Gas supplies resumed
14 January 2009
Russian Gas supplies to Europe, via Ukraine, were cut early on Wednesday 7th January as a consequence of Russia's argument with Ukraine over an unpaid bill. Russian Prime Minister Vladimir Putin claims that the blame resides with Ukraine and not Russia following the shortage.
Gas supplies resumed
Ukraine has denied stealing the gas from Russia, instead blaming the disruption in Europe's gas supply on technical problems.
Countries including the Czech Republic, Romania, Bulgaria, Croatia, Greece and Hungary have all seen their supplies of Russian gas totally cease, with many other European countries claiming that they now receive a fraction of their usual supply from Russia. Gazprom has said that only 40 cu m of gas is getting through to Europe instead of 220 cu m.
Talks between the Ukraine's Naftogaz and Russia 's Gazprom took place on the 8th January in Moscow in a bid to restore the flow of gas in a time when temperatures across Europe have plunged. However, differences with Ukraine over debts and pricing have not been resolved. There is a total lack of trust between the two countries.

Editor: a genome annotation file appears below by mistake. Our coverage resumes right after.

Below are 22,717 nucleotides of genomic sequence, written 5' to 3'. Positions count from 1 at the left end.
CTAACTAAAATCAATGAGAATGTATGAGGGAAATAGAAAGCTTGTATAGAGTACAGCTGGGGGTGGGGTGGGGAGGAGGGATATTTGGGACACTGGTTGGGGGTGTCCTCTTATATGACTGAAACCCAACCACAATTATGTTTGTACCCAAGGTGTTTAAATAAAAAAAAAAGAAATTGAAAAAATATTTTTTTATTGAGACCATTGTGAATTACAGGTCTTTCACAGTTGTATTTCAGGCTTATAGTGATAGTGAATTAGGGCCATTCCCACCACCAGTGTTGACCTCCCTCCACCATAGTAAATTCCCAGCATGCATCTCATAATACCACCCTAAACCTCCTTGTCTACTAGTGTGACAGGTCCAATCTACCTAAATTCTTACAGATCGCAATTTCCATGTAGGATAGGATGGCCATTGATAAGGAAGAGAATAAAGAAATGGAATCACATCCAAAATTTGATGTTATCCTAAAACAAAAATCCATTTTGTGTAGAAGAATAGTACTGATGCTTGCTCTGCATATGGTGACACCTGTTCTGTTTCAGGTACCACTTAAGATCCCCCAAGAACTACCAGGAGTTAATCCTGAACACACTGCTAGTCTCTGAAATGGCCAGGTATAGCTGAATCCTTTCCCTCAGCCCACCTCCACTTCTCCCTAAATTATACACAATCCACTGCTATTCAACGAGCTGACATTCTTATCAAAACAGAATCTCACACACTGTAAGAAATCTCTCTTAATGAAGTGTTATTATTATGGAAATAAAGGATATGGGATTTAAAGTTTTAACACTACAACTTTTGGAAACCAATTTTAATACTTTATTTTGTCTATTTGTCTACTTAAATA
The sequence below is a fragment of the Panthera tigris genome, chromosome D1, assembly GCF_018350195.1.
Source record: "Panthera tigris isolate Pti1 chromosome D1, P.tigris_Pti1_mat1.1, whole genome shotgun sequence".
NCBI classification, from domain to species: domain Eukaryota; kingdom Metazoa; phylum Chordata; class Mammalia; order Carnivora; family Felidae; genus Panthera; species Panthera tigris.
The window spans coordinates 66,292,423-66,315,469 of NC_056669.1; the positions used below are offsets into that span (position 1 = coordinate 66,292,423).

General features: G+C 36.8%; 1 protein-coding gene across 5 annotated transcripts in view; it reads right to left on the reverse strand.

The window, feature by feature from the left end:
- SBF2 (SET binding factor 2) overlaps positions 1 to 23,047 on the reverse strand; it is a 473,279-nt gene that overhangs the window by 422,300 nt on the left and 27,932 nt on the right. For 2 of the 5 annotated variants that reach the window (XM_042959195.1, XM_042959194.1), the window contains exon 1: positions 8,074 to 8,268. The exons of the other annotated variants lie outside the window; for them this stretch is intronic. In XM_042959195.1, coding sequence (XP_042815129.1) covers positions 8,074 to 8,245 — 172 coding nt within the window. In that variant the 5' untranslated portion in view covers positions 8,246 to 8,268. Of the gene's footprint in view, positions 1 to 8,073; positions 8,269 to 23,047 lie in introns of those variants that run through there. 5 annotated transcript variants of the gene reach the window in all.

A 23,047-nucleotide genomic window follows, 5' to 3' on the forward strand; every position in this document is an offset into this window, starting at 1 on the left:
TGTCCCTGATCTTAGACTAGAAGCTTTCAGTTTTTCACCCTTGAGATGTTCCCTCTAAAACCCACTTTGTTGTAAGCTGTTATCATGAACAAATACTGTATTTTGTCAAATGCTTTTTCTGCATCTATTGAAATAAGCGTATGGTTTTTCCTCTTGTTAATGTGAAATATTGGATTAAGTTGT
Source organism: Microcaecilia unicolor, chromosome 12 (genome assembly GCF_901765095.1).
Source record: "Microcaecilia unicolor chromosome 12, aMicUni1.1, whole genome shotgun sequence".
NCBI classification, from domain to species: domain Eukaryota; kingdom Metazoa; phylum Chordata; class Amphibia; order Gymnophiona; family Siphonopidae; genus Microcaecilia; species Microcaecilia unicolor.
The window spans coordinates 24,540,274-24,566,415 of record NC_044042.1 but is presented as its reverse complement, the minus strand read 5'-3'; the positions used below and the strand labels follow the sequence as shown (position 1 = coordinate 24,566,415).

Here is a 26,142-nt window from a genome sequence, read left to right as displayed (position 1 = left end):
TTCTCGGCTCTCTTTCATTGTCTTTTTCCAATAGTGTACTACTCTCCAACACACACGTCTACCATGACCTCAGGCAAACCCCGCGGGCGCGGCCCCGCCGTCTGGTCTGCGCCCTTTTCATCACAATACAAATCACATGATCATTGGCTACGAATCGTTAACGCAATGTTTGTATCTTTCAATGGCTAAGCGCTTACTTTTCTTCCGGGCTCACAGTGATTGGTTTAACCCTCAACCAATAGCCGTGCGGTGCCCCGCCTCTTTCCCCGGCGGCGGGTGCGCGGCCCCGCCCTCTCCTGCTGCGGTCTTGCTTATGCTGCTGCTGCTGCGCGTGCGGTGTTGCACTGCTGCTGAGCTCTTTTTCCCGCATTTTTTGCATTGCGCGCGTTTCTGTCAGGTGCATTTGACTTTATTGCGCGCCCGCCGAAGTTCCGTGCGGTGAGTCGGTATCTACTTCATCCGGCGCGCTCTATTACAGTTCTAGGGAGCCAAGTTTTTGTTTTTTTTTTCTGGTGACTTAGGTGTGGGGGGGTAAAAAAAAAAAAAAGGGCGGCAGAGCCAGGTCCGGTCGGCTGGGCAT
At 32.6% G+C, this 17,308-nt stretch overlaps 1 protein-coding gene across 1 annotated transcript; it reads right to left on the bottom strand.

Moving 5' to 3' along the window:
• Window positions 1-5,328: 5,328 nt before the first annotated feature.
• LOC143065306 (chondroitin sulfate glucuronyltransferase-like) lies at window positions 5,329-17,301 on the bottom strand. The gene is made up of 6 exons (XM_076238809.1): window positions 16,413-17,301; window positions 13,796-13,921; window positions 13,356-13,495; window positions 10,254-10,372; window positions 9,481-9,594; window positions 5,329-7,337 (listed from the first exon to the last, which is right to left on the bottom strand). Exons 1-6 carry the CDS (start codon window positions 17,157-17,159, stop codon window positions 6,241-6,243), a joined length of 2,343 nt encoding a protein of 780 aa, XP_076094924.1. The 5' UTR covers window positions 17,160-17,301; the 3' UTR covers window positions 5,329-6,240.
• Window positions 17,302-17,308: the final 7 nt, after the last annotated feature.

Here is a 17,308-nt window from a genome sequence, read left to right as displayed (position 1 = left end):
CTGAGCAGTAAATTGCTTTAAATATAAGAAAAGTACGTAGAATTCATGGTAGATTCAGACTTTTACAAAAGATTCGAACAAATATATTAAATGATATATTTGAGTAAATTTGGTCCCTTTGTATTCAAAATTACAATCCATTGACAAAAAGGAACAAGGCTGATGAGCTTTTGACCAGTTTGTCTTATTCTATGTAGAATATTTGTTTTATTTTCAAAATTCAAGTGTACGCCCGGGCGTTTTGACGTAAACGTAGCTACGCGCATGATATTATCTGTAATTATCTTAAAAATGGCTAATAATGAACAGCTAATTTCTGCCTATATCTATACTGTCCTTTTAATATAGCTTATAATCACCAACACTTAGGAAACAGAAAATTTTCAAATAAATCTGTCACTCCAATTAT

The EU gets a quarter of its gas supplies from Russia, more than 15 countries across central Europe have been hit by the shutdown of Russian supplies. Serbia and Bosnia-Hercegovina are among the worst hit as many homes rely on heating stations that only run on gas. Following, hundreds of thousands being without gas since Gazprom cut supplies nearly a week ago the Russian state energy company has given the order for the supply of gas recommence if Russian and EU observers were allowed to monitor their transit through Ukraine. The move was designed to calm Russian fears that Ukraine was siphoning off gas for its own use.
Russia said gas started flowing from the Russian pumping station at Sudzha at 1030 local time (0730 GMT) on Tuesday. It is expected that supplies will return to their normal levels by 15th January 2009.
The dispute is likely to arise again however, as there is still disagreement over how much Ukraine should pay Russia for its gas. Russia currently supplies the EU with a quarter of its gas, 80% of which passes through the Ukraine.